INVESTOR HUB

Monthly Market Update - March 2018

As at end March 2018 

INTERNATIONAL MARKET

USA vs. China on tariffs. Will they build a bridge or a wall?

Global share markets remained under pressure in March with the benchmark MSCI World Index (NZD) returning -2.1%. Market volatility began early in the month after US president, Donald Trump, imposed hefty tariffs on imported steel and aluminium. Several weeks later additional tariffs were imposed, targeting Chinese made goods and included blocking Chinese investment in strategically important sectors. The Chinese retaliated with their own levies on US imported goods frightening global markets further. The expectation at this point is that middle ground will be found and a full-blown trade war can be avoided.

As was expected, the US Federal Reserve lifted its target rate by 0.25%. However, what did surprise markets was the upgrade to their economic outlook and the expectation of a faster pace of interest rate hikes. While the prospects in the US remain solid, other regions of the world are beginning to look less encouraging. European leading indicators are falling short of expectations and over in China growth continues to moderate as it gets to grips with credit excesses and overcapacity across many of its industries. This is now starting to be reflected in some emerging Asian economies that have close links with China.

NEW ZEALAND MARKET

Local stories are louder than the global noise...for now.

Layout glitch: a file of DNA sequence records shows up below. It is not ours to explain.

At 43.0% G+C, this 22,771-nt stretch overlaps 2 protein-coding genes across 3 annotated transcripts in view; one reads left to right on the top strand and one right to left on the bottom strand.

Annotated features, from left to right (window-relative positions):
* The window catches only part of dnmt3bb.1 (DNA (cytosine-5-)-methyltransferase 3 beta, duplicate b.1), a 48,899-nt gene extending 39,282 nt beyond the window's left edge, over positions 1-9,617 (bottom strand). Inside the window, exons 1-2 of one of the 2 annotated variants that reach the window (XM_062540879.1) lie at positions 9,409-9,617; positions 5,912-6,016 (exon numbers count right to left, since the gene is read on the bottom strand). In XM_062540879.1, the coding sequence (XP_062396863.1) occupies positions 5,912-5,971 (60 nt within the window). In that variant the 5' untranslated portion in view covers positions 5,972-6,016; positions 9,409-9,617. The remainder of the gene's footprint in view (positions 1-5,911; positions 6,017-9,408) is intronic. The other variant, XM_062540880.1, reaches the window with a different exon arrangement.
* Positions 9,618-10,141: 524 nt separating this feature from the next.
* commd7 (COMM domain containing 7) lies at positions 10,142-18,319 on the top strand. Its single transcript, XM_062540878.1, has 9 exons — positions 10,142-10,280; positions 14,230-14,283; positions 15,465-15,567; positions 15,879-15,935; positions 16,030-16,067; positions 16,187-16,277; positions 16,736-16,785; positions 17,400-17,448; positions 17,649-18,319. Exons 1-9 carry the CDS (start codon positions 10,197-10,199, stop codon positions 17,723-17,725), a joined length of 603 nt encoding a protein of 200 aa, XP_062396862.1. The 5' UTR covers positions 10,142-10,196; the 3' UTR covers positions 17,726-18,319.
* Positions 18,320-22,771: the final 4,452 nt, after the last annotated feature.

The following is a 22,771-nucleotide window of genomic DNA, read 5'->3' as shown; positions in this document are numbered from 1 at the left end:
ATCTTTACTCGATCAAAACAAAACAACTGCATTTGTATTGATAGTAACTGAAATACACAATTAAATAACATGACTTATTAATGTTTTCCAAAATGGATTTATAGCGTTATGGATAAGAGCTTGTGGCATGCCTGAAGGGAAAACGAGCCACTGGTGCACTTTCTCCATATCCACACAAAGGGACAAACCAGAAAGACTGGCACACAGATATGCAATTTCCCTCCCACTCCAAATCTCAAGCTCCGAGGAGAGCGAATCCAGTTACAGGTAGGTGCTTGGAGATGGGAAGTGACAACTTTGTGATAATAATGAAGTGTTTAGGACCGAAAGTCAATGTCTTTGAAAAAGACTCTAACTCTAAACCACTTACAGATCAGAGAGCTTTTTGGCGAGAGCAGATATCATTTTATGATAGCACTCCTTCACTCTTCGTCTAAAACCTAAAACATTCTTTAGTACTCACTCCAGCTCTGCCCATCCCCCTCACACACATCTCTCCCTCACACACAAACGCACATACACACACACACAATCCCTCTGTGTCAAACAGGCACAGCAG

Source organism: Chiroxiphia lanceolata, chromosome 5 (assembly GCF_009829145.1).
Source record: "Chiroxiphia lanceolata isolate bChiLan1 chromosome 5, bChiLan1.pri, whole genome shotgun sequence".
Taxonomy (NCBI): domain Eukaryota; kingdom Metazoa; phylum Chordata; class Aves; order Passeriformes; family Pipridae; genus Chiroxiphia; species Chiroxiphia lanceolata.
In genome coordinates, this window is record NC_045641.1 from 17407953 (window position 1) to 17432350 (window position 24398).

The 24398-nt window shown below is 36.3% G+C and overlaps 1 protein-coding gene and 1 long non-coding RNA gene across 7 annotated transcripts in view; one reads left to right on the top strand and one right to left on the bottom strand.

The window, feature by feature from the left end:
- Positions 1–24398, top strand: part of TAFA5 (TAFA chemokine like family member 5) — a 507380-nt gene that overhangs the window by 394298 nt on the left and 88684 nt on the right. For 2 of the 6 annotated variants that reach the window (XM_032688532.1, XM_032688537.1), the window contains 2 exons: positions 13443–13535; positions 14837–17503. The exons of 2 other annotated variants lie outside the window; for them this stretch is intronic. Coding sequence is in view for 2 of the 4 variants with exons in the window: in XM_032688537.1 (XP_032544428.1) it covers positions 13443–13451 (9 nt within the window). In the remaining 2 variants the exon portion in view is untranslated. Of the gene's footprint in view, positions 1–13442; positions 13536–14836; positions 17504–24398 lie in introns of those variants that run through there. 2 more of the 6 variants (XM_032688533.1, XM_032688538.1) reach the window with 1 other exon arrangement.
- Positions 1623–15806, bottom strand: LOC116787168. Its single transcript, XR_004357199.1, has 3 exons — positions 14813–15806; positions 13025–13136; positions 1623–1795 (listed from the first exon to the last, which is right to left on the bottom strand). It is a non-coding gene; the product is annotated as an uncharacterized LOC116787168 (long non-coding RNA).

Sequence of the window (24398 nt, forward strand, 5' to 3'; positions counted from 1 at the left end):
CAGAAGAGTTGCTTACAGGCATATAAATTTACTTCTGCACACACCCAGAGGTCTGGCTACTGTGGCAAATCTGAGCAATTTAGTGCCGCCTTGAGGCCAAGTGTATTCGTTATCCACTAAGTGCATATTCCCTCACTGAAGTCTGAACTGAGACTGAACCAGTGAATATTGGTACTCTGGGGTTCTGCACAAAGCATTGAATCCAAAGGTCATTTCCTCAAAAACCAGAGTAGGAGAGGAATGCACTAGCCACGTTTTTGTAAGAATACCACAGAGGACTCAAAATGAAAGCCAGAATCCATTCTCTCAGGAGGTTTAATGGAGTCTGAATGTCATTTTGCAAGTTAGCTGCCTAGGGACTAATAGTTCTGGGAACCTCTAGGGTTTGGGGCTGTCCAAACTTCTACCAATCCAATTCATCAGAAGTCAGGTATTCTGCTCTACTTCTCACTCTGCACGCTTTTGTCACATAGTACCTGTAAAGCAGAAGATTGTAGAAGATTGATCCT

The New Zealand share market was down for the month with the S&P/NZX50 Index falling by 0.7% which was relatively minor in comparison to international markets. Market headlines have been dominated by escalating trade tensions between the US and China. There does not look to be a significant direct impact for New Zealand from what has been announced and discussed so far, however the potential collateral damage on global trade volumes is a risk factor that we are monitoring closely.

Despite the negative market return there was a roughly even split between positive and negative returns at the security level. Several stocks delivered returns above 5% with the best being PushPay, Chorus and Summerset Group.

Corporate news flow included the announcement by SKY Television of the resignation of its long serving CEO John Fellet. While not completely unexpected it does come at a difficult time for the company which recently announced changes in its pricing model to address a falling subscriber base. Kathmandu was also in the headlines following the release of its first half earnings result and announcing the acquisition of Oboz, a US based footwear brand. This follows significant M&A activity in this sector with Icebreaker, Macpac and Mountain Designs all changing ownership in the last 12 months. Finally we noted the announcement by Nestle that it is launching a competing infant formula product to A2 Milk in China called "Atwo". Given the phenomenal success that A2 Milk has had in this category it was only a matter of time before serious competition started to appear, however this is perhaps a bit earlier than the market had expected.

Market Performance

AUSTRALIAN MARKET

No tariffs for Australia yet, but markets were still affected by uncertainty.